Tuesday, September 29, 2015

First US Public School District Limits Wi-Fi Radiation Exposure to Students and Staff



Ashland, Massachusetts Public Schools have implemented Wi-Fi Device "Best Practices" which include turning the Wi-Fi off when not in use and keeping devices on a table.



Ashland, MA -- (SBWIRE) -- 09/28/2015 --Based on its own review of the matter, the Ashland Public School District is reducing wireless radiation exposures to children by instituting district wide “best practices for mobile devices”. Spurred by parent Cecelia Doucette’s concerns about the lack of safety data on Wi-Fi and children, the district investigated the issue and developed a policy to substantially reduce wireless exposures to students and staff.  Doucette not only brought the issue to the district’s attention, but then also worked with state legislatures who introduced two bills concerning electromagnetic radiation this session. 

The Environmental Health Trust (EHT) submitted written testimony on MA Senate Bill 1222 after expert scientists presented information on wireless health risks at a briefing at the Massachusetts State House in June 2015.


Watch Cecelia Doucette speak about her efforts to legislators in this video.



Since wireless devices are constantly emitting radiation even when the user is not using the Internet, the instruction to "turn it off when not in use " stops the Wi-Fi antennas from continuously emitting radiation and is one simple way to reduce the radiation dose and exposure time for children and staff.  

Instructions for “Best Practices” are posted in every classroom and include:

  • Turn off the device when not in use
  • Turn Wi-Fi on only when needed
  • Always place the mobile device on a solid surface
  • Viewing distance should be a minimum of 12 inches from the screen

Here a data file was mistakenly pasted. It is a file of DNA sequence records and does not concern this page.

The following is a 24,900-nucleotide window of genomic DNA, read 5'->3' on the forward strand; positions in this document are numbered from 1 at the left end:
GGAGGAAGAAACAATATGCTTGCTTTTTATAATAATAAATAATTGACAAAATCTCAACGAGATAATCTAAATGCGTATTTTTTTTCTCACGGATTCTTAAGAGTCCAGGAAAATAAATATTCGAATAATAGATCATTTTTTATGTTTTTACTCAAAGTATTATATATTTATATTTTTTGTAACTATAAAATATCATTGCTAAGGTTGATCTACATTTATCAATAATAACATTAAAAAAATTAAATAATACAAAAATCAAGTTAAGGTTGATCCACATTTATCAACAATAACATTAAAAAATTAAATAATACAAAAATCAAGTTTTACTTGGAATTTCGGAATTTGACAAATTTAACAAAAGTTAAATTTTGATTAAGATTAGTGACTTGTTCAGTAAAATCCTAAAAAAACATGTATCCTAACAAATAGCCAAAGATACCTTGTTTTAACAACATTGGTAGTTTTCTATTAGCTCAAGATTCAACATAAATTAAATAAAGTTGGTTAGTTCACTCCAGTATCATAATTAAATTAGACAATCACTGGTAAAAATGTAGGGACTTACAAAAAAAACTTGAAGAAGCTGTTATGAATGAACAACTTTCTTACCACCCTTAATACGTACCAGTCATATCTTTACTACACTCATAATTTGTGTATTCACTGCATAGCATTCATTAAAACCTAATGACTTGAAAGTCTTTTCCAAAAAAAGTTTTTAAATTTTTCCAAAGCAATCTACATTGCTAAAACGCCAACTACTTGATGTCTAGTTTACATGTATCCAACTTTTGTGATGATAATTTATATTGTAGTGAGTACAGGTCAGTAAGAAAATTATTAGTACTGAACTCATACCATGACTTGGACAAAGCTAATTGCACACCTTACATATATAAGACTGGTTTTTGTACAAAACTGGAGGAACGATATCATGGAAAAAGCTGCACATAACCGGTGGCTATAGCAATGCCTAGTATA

• Specific product information guides are available through the IT department
  • We ask that staff members regularly remind and instruct students in using best practices in regards to mobile devices

Ashland's Best Practice of “keeping the device on a table” and no closer than a 12 inch viewing distance is critically important.  Laptops and tablets have fine print warnings buried in their manuals specifically stating that the laptop should be at least 8 inches away from the user so that the user is not exposed to radiation levels that exceed as-tested FCC levels. If a device is used on a lap, as is common practice, the student could receive radiation levels far exceeding FCC limits. FCC limits are set to prevent the radiation from heating the brain and body but are not set to avoid chronic impacts on the developing nervous system or reproductive organs.



Suffolk County in New York voted to label wireless routers in all public buildings including schools. The US United Federation of Teachers Union now hosts a webpage on how to reduce exposures to protect pregnant women, other staff members and students. 

The Environmental Health Trust maintains a regularly updated database of these worldwide precautionary policies on wireless related to children and schools.

Read the Full Release Online at http://www.sbwire.com/press-releases/first-us-public-school-district-limits-wi-fi-radiation-exposure-to-students-and-staff-628735.htm

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